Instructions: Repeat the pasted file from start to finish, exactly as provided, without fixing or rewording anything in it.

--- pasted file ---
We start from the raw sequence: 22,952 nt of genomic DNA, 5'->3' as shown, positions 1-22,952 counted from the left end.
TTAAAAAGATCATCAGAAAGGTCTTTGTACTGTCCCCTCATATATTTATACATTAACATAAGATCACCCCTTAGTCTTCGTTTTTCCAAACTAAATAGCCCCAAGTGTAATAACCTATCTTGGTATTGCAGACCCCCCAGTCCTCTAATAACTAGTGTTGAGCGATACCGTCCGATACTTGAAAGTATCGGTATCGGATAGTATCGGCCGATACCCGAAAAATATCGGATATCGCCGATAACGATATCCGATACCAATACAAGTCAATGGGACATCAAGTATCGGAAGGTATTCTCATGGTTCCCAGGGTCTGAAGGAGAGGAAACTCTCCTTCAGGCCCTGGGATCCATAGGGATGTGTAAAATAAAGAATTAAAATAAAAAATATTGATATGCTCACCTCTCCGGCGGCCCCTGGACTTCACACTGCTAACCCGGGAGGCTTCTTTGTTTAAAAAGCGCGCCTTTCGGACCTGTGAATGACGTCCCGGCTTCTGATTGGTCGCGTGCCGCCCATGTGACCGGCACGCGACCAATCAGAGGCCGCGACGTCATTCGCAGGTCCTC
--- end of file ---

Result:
We start from the raw sequence: 22,952 nt of genomic DNA, 5'->3' as shown, positions 1-22,952 counted from the left end.
TTAAAAAGATCATCAGAAAGGTCTTTGTACTGTCCCCTCATATATTTATACATTAACATAAGATCACCCCTTAGTCTTCGTTTTTCCAAACTAAATAGCCCCAAGTGTAATAACCTATCTTGGTATTGCAGACCCCCCAGTCCTCTAATAACTAGTGTTGAGCGATACCGTCCGATACTTGAAAGTATCGGTATCGGATAGTATCGGCCGATACCCGAAAAATATCGGATATCGCCGATAACGATATCCGATACCAATACAAGTCAATGGGACATCAAGTATCGGAAGGTATTCTCATGGTTCCCAGGGTCTGAAGGAGAGGAAACTCTCCTTCAGGCCCTGGGATCCATAGGGATGTGTAAAATAAAGAATTAAAATAAAAAATATTGATATGCTCACCTCTCCGGCGGCCCCTGGACTTCACACTGCTAACCCGGGAGGCTTCTTTGTTTAAAAAGCGCGCCTTTCGGACCTGTGAATGACGTCCCGGCTTCTGATTGGTCGCGTGCCGCCCATGTGACCGGCACGCGACCAATCAGAGGCCGCGACGTCATTCGCAGGTCCTC